Joe Conason's Journal
Dec. 1, 2003
An unabashed hawk's unvarnished warningThe Bush administration's apologists like to pretend that harsh assessments of its foreign policy are confined to the most ideological or anti-American media outlets. But as Andrew Neil proved in yesterday's Scotsman, such criticism is no longer confined to the most ideological or hostile media outlets (if it ever was). A former Tory Party staffer who has worked in America, Neil has ample conservative credentials -- and during the months leading to the invasion of Iraq, he established himself as one of the United Kingdom's most voluble hawks. The former Murdoch editor is rightly concerned about the progress of the war against Islamist terror, and he doesn't flinch from admitting that he is deeply disturbed by what he learned during a recent visit to Washington:
"President Bush's bold Thanksgiving trip to Baghdad gave U.S. troops a much-needed fillip and he said all the right things. But behind the scenes the war on terror is going badly wrong in its two main theatres ...
"Take Afghanistan first. You don't read or see much about it these days. The reality is grim. The Taliban is resurgent; al-Qaida is there too, but not as relevant as it was. Attacks on aid workers are soaring; many are refusing to leave the urban areas. The warlords are back in control of the countryside, where opium production is already above pre-invasion levels ...
"The Taliban regularly mounts attacks in the rural areas and is expected to hit urban centres with greater force. 'If they knew how weak we were,' confided one intelligence source, 'they would have done it already.' Coalition forces are confined to Vietnam-style strategic hamlets from which they emerge for operations only in great force, before returning to their enclaves. [Afghan president] Hamid Karzai's grip on power is tenuous ...
"Yet despite the deteriorating situation in Afghanistan, a huge amount of U.S. military assets have been shifted to Iraq. The Germans now make up the biggest part of the coalition forces along with various other European contingents. Washington fears they will not stay for long when casualties start to mount. 'The prognosis for Afghanistan is miserable,' was how one U.S. intelligence source concluded his briefing."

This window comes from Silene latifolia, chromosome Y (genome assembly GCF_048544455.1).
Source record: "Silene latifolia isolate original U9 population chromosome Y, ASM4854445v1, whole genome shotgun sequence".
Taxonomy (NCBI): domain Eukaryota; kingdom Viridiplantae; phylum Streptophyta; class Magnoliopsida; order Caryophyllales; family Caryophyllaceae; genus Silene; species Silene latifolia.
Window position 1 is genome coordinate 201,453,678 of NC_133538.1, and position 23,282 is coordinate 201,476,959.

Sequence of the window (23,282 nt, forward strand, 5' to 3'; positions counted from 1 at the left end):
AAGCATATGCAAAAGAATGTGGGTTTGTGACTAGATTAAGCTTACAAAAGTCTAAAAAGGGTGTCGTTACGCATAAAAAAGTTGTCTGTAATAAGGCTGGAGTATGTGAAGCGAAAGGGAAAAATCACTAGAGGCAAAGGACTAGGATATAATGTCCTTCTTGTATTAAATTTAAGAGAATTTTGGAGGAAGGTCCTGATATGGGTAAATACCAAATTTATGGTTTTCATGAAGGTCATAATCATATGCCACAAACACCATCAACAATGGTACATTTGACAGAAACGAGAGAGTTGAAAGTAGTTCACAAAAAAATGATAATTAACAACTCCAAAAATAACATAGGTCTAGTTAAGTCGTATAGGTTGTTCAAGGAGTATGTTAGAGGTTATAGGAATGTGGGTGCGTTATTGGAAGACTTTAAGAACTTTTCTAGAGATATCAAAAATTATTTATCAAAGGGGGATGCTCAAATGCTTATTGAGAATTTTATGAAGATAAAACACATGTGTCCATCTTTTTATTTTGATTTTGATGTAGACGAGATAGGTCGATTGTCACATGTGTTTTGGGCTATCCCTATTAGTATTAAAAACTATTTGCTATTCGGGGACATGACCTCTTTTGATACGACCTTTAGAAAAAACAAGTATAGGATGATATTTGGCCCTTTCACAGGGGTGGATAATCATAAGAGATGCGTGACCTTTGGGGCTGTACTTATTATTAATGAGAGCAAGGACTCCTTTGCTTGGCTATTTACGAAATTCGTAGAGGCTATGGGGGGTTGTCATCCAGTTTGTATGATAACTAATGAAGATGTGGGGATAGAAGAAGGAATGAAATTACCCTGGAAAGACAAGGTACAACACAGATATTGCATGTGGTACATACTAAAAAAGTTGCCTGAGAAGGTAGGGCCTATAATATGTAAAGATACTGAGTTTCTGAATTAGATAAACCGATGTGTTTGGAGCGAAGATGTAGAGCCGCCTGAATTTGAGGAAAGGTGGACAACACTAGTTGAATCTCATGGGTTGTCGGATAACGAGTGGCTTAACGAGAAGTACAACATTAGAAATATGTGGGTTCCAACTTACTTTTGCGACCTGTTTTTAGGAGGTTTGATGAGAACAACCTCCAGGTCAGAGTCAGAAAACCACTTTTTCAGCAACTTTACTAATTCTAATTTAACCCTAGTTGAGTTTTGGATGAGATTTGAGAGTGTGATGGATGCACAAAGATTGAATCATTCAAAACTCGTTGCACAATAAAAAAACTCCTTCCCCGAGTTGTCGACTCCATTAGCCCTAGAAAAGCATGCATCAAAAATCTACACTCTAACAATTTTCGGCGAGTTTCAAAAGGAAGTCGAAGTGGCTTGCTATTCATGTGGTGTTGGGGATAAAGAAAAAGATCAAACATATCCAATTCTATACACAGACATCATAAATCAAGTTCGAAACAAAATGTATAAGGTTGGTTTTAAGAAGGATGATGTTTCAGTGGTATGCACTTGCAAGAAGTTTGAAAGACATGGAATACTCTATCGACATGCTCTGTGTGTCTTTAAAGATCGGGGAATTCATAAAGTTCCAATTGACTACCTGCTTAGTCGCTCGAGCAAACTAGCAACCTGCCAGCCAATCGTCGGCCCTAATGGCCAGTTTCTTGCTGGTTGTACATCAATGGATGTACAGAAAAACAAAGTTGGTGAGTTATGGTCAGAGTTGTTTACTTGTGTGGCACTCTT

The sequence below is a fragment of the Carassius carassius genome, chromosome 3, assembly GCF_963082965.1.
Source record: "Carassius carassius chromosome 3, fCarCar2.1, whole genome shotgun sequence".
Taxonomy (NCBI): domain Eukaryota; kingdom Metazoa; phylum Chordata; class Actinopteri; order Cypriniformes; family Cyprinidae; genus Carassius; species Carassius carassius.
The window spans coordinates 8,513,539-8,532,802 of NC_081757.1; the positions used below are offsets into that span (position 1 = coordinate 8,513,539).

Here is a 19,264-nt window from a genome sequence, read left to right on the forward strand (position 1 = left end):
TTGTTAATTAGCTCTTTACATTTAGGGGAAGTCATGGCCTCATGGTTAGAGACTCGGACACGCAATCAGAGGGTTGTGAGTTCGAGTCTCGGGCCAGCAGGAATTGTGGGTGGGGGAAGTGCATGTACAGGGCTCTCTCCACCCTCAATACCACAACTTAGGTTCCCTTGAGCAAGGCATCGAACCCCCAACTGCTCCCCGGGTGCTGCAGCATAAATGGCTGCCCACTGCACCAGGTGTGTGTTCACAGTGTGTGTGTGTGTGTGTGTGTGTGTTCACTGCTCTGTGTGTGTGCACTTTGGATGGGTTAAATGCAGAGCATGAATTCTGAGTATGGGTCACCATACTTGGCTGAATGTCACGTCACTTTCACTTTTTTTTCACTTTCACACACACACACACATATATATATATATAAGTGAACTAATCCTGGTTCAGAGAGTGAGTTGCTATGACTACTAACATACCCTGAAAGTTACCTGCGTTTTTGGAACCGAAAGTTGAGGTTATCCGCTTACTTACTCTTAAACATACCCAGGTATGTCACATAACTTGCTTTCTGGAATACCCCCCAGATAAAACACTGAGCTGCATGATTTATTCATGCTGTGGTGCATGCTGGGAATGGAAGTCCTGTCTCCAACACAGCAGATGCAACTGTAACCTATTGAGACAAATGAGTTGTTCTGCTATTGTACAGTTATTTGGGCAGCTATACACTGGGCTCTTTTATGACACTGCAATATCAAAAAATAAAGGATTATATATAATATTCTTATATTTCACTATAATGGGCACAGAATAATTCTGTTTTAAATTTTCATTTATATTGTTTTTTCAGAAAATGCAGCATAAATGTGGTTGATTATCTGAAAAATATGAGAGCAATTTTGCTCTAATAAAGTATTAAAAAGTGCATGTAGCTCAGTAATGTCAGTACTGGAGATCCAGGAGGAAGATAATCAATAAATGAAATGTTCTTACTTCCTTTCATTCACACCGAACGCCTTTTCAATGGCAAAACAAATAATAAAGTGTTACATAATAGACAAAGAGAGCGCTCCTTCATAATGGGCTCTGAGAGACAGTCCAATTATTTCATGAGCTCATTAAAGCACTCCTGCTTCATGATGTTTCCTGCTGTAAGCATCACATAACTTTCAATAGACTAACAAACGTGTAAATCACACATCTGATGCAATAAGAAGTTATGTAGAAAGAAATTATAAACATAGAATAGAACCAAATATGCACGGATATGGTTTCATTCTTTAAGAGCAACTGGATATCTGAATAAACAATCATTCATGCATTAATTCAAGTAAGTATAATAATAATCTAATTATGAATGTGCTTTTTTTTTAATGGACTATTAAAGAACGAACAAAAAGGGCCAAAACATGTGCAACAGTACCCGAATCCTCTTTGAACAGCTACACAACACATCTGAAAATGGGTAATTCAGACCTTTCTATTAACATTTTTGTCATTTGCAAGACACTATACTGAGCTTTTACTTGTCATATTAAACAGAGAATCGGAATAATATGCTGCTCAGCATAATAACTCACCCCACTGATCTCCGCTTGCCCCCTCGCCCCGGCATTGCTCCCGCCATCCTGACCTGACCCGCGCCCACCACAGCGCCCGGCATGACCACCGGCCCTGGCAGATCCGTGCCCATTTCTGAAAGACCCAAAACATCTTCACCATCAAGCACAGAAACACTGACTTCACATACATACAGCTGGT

Neil's interlocutors weren't much more optimistic about Iraq, where he describes an insurgency that is gradually achieving its aims against our forces by driving out the United Nations and the Red Cross and targeting American allies. By contrast, according to Neil's sources, the U.S. occupying force is hampered by poor intelligence and insufficient force. And despite all the bravado heard from the White House, Neil senses that a bugout, for political reasons, may be imminent:
"Now it is the Americans themselves who seem to be in a rush for the exit. On Sept. 22 Condoleezza Rice, the president's national security adviser, attacked France for suggesting a speedier transfer of power to Iraqis. Yet since President Bush summoned Paul Bremer, his Iraqi governor general, to the White House, that is exactly what is happening. Bush wants a substantial withdrawal of U.S. forces before next November's elections. Former Pentagon favourite, Ahmad Chalabi, is dismayed: 'The whole thing [the speedier transfer of power] was set up so President Bush could come to the [Baghdad] airport in October  for a ceremony to congratulate the new Iraqi government.'"
Finally, he warns that the administration's bungled policy is leading toward disaster: "No wonder the neo-conservatives in the Bush administration are in retreat: their policy of replacing Middle East tyrants with democracy and functioning economies is in grave danger of falling at the first hurdle, largely from lack of American willpower. The consequences of defeat and retreat, of course, are so grave that I cannot believe any U.S. president can contemplate it for long, but what exactly Bush plans to do about it is a mystery which nobody I met in Washington was able to resolve."
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